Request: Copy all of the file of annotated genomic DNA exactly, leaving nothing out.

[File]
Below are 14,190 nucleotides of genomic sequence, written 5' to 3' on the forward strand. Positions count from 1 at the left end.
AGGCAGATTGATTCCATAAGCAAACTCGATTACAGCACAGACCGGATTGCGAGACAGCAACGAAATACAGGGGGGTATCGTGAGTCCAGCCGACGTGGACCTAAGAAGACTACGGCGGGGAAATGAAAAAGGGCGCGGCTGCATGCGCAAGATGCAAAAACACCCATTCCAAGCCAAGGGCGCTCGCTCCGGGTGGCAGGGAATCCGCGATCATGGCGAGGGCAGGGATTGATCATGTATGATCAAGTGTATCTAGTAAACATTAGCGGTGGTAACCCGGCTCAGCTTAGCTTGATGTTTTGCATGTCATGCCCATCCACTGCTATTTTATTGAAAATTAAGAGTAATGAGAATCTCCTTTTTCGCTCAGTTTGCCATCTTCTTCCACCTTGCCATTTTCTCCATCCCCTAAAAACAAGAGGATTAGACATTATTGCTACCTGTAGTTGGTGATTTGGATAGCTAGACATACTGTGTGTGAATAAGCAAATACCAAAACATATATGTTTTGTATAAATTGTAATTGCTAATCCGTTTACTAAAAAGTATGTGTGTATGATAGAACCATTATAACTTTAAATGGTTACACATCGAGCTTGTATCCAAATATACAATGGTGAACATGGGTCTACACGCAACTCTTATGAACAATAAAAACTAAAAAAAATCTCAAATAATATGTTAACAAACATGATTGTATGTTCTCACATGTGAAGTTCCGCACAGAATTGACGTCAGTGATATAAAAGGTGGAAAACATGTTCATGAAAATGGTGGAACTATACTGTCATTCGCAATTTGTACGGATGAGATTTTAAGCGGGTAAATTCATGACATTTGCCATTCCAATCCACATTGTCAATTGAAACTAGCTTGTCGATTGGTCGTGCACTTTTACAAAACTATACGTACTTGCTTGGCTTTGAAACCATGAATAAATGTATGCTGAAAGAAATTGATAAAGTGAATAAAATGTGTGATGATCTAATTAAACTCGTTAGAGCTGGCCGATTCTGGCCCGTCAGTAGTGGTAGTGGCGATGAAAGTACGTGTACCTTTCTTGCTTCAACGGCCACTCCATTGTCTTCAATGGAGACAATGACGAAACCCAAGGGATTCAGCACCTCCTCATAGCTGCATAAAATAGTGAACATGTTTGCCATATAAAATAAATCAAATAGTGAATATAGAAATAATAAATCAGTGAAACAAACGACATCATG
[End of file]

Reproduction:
Below are 14,190 nucleotides of genomic sequence, written 5' to 3' on the forward strand. Positions count from 1 at the left end.
AGGCAGATTGATTCCATAAGCAAACTCGATTACAGCACAGACCGGATTGCGAGACAGCAACGAAATACAGGGGGGTATCGTGAGTCCAGCCGACGTGGACCTAAGAAGACTACGGCGGGGAAATGAAAAAGGGCGCGGCTGCATGCGCAAGATGCAAAAACACCCATTCCAAGCCAAGGGCGCTCGCTCCGGGTGGCAGGGAATCCGCGATCATGGCGAGGGCAGGGATTGATCATGTATGATCAAGTGTATCTAGTAAACATTAGCGGTGGTAACCCGGCTCAGCTTAGCTTGATGTTTTGCATGTCATGCCCATCCACTGCTATTTTATTGAAAATTAAGAGTAATGAGAATCTCCTTTTTCGCTCAGTTTGCCATCTTCTTCCACCTTGCCATTTTCTCCATCCCCTAAAAACAAGAGGATTAGACATTATTGCTACCTGTAGTTGGTGATTTGGATAGCTAGACATACTGTGTGTGAATAAGCAAATACCAAAACATATATGTTTTGTATAAATTGTAATTGCTAATCCGTTTACTAAAAAGTATGTGTGTATGATAGAACCATTATAACTTTAAATGGTTACACATCGAGCTTGTATCCAAATATACAATGGTGAACATGGGTCTACACGCAACTCTTATGAACAATAAAAACTAAAAAAAATCTCAAATAATATGTTAACAAACATGATTGTATGTTCTCACATGTGAAGTTCCGCACAGAATTGACGTCAGTGATATAAAAGGTGGAAAACATGTTCATGAAAATGGTGGAACTATACTGTCATTCGCAATTTGTACGGATGAGATTTTAAGCGGGTAAATTCATGACATTTGCCATTCCAATCCACATTGTCAATTGAAACTAGCTTGTCGATTGGTCGTGCACTTTTACAAAACTATACGTACTTGCTTGGCTTTGAAACCATGAATAAATGTATGCTGAAAGAAATTGATAAAGTGAATAAAATGTGTGATGATCTAATTAAACTCGTTAGAGCTGGCCGATTCTGGCCCGTCAGTAGTGGTAGTGGCGATGAAAGTACGTGTACCTTTCTTGCTTCAACGGCCACTCCATTGTCTTCAATGGAGACAATGACGAAACCCAAGGGATTCAGCACCTCCTCATAGCTGCATAAAATAGTGAACATGTTTGCCATATAAAATAAATCAAATAGTGAATATAGAAATAATAAATCAGTGAAACAAACGACATCATG